Superficial femoral artery injuries following closed blunt trauma without bone injury have been summarized in the table. Our case of isolated closed complete rupture of the superficial femoral artery without bone injury is unique as this type of injury has not been reported previously in the literature and has been reported for the first time, to the best of our knowledge. We hypothesized that the relatively fixed femoral artery, where it passes through Hunter's canal and close proximity to the bone makes superficial femoral artery vulnerable to blunt trauma, as in our case.

Table 1. Blunt closed trauma causing injury to superfical femoral artery without bony injury

Author

Mechanism of trauma

Duration of presentation

Injury to SFA

Procedure

Outcome

Contributing factor

Associated injuries

Norris et al., [4]

Hit by basketball

6 months

Pseudo-aneurysm

Direct repair

-

Femur exostosis

-

Ramakantan et al., [5]

Hit by cricketball

2 months

Pseudo-aneurysm

Steel coil embolisation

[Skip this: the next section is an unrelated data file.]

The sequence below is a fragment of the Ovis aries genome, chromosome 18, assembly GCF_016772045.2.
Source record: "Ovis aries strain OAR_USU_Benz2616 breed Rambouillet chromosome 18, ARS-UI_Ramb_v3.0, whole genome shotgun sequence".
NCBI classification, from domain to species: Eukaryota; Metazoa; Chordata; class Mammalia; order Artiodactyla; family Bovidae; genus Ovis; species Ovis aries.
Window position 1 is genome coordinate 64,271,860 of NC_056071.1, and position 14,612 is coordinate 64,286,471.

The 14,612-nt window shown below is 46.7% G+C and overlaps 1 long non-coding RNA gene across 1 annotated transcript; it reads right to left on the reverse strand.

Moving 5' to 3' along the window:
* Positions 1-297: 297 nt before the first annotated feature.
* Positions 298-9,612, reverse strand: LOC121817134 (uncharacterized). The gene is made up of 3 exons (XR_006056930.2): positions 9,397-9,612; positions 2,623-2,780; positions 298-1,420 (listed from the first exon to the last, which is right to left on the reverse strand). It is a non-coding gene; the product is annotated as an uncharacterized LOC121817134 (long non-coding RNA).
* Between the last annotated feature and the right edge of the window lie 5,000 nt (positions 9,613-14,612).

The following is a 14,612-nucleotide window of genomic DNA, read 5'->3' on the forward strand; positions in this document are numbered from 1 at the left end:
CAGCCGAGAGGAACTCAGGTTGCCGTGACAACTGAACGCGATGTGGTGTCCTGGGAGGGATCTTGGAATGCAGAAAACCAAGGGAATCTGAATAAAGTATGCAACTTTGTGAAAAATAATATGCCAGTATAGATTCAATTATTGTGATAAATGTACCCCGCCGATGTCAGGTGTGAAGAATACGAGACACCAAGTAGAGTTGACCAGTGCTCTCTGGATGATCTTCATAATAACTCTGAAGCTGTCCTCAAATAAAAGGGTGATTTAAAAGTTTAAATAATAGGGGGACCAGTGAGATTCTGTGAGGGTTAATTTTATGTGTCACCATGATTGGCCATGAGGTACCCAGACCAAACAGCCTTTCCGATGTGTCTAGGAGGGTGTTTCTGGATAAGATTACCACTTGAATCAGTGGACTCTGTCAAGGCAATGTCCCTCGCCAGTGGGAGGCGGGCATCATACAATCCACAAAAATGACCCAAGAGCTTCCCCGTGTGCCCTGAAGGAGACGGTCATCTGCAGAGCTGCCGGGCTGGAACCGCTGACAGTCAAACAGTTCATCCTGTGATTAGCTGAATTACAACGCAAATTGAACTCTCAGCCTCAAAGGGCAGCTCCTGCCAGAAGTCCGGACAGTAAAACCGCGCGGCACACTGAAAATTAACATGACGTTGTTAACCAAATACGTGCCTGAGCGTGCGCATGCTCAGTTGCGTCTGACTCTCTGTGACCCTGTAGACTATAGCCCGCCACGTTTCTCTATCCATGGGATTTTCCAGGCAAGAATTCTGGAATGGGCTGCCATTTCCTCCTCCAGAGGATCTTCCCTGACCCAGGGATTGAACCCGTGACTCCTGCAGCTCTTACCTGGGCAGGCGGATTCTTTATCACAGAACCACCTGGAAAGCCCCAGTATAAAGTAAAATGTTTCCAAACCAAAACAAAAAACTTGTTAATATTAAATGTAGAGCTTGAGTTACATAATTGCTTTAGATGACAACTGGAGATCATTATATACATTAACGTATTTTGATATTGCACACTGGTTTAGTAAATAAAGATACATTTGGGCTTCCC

No recurrence

-

-

Davis et al., [6]

Vehicle collison

1 month

Pseudo-aneurysm

Usg guided thrombin injection

No recurrence

Diabetes and hypertension

Ribs#,

Ankle#,

Sternal#

Angiletta et al., [9]

Fell on water tap

3 Hrs

Occlusion

Endovascular stenting

Viable limb

-

-

Our case

Run-over by vehicle

5 Hrs

Rupture

Reverse saphenous vein graft

Viable limb

-

Left Femur#

SAF: Superficial femoral artery

 

The possibility of superficial femoral artery injury should also be considered in patients with closed blunt trauma and without bone injury. The primary care providers should be vigilant enough to make a note of telltale signs of soft tissue injury both clinically and radiologically, especially in patients with run-over injuries. This illustrates the clinical necessity of looking routinely for any arterial injury, even in cases of blunt trauma without bone injury.

Conflict of Interest: The authors declare that there is no conflict of Interest.